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Glass Half Full

You run out of water on a long, hot dayhike. You find a full water bottle trailside, and also find a clear running stream. Drink from the stream, drink from the bottle, or abstain?

Question:

You run out of water on a long, hot dayhike. You find a full water bottle trailside, and also find a clear running stream. Drink from the stream, drink from the bottle, or abstain?

Submitted by - Tom - Altadena, CA

Answer:

Your question overflows with relativity: Since it’s a day hike, you’re probably not that far from water, so why risk a drink from questionable sources? On the other hand, if you’re feeling weak from thirst, a drink might be worth the relative risk. Generally speaking, running streams are relatively more risky than deep pools. In deep pools, germs tend to sink to at least several inches below the surface. In streams the germs are tossed all around. There’s a good chance the water in the bottle is relatively safe, if you assume the missing owner disinfected the water. Give the mouth of the bottle a thorough wipe first and let it dry in case the last drinker was packing some nasty oral germs. And next time pack more water for your day hike.

1 Comment

  1. Kurt

    Some of these comments are eye-opening to me. I’ve hiked in Colorado for 40 years and have never seen or heard of a water cache. You can’t “drive up ahead” on our trails and leave anything.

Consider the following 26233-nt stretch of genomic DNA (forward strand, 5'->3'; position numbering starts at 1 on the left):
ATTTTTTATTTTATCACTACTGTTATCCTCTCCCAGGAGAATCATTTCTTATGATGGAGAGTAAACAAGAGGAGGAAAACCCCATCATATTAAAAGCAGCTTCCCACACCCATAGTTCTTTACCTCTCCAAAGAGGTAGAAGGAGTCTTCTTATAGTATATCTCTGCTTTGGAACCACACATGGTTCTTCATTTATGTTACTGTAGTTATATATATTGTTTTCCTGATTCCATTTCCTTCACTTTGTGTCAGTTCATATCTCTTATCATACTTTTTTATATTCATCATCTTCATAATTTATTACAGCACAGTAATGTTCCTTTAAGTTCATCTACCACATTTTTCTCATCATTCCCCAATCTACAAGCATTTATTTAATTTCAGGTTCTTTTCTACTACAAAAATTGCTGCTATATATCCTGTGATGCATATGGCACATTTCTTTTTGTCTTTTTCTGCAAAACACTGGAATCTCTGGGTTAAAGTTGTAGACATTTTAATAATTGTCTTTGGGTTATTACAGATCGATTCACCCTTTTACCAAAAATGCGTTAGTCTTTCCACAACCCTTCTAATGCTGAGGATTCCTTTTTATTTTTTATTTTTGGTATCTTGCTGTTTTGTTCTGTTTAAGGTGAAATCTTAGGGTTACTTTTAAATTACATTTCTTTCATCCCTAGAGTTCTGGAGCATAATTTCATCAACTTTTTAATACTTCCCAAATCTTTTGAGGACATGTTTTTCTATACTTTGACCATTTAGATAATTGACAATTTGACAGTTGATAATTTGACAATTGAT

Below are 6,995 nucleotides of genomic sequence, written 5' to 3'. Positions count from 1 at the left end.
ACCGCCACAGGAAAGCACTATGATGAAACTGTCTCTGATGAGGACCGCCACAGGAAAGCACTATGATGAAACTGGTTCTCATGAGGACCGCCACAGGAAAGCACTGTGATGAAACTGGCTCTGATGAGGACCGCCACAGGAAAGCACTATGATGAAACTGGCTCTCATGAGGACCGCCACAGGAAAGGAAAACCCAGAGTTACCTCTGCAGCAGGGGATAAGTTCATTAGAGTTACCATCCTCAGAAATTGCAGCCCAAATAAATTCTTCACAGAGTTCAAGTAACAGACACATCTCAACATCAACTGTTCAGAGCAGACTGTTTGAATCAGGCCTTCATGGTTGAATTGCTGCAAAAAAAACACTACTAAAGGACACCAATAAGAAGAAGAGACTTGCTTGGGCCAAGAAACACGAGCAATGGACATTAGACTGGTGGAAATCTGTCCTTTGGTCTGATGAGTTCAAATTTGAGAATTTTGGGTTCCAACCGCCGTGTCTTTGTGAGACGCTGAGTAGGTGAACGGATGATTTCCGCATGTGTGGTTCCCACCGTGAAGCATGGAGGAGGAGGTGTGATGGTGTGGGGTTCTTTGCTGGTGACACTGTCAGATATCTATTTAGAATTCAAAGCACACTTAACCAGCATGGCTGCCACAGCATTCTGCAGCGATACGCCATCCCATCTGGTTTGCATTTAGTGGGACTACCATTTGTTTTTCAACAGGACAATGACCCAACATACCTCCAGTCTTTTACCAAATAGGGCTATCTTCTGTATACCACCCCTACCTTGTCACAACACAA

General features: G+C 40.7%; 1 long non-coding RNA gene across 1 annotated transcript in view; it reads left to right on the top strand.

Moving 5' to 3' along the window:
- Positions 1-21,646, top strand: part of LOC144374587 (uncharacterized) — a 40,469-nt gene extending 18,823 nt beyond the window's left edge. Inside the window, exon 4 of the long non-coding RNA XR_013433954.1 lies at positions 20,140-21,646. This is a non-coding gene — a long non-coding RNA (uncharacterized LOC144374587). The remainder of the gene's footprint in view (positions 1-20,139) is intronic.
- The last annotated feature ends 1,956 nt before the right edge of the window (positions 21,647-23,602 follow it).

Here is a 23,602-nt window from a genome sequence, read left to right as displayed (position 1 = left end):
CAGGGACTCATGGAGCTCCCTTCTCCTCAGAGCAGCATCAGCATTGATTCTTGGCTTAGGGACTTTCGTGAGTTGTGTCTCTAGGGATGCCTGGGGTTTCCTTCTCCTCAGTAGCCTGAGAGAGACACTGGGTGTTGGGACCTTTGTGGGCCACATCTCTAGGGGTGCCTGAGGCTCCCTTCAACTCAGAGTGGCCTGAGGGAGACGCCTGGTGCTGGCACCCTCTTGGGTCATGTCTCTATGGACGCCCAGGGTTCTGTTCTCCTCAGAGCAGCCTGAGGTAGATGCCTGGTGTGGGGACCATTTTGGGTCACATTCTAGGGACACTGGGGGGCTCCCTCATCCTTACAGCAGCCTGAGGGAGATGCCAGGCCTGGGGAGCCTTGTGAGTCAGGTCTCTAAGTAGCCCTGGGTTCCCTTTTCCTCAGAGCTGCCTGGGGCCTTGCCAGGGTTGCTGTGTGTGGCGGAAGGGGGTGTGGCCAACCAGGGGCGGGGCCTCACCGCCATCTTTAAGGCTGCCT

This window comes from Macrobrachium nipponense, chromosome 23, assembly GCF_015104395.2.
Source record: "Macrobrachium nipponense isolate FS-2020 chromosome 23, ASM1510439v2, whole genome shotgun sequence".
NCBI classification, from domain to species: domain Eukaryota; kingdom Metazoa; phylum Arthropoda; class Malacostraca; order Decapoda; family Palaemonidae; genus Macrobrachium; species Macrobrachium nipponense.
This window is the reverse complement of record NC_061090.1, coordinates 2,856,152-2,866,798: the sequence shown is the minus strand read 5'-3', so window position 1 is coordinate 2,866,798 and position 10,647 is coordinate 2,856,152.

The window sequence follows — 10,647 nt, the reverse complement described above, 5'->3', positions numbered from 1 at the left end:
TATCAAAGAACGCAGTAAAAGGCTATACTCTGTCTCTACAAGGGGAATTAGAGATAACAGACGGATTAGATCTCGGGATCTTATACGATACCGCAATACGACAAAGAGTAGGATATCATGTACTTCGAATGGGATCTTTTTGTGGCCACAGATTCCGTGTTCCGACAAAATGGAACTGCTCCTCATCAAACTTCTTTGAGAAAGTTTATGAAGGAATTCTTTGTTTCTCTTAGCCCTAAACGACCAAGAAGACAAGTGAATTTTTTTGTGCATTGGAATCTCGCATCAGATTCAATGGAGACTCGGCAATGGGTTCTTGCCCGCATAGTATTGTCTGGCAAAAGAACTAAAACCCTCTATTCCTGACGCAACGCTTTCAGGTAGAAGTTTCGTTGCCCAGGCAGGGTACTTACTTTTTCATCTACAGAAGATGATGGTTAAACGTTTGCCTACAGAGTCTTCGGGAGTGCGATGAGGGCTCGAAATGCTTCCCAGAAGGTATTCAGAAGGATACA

Since the question is hypothetical, readers can bring their own assumptions (and everyone did, including some snarky “shoulda been better prepared, sucker” comments). One obvious assumption: he didn’t have a filter or he wouldn’t even be asking this question, right?

    I had a similar scenario once, where I ran out of water and became dizzy and shaky. It was surprisingly hot and I was alone on a dangerous shelf trail with several miles to go. I came across some water coming from a crack in the cliff and decided it should be safe from animal contamination. I drank maybe a quart and continued on without problem, but I worried for a couple weeks about possible bugs!

    In this fictional scenario, I assume the dayhiker also finds himself in danger of being unable to return safely to the trailhead (we don’t know if it’s one mile or ten miles). And with all due respect to Buck, I’ve always heard that a fast-moving clear stream is better than a pond.

    However, I would assume no one leaves a water bottle full of dirty water! And in Colorado, at least, my fellow hikers do not appear to be harboring deadly diseases: they look pretty healthy. So I would assume that bottle is just like the one I carry: full of clean water. It was probably lost and the owner has no idea where he left it. Even so, he’s not going to hike 10 miles to retrieve a $5 bottle.

    We don’t know how big the bottle was. I’m thinking “bottle” means a Nalgene liter bottle, not a “container” holding several gallons. If I dropped my Nalgene, it would certainly have drinkable water. So I would assume this bottle has much safer water than a stream full of giardia. But if it smelled or tasted or looked bad, I’d take my chances with the fast-moving stream. Either way, I agree with those who suggest carrying out the bottle so it is not left as litter.

    That said, if you’re not in Colorado’s pristine high country and you run out of water…you’re on your own, my friend!

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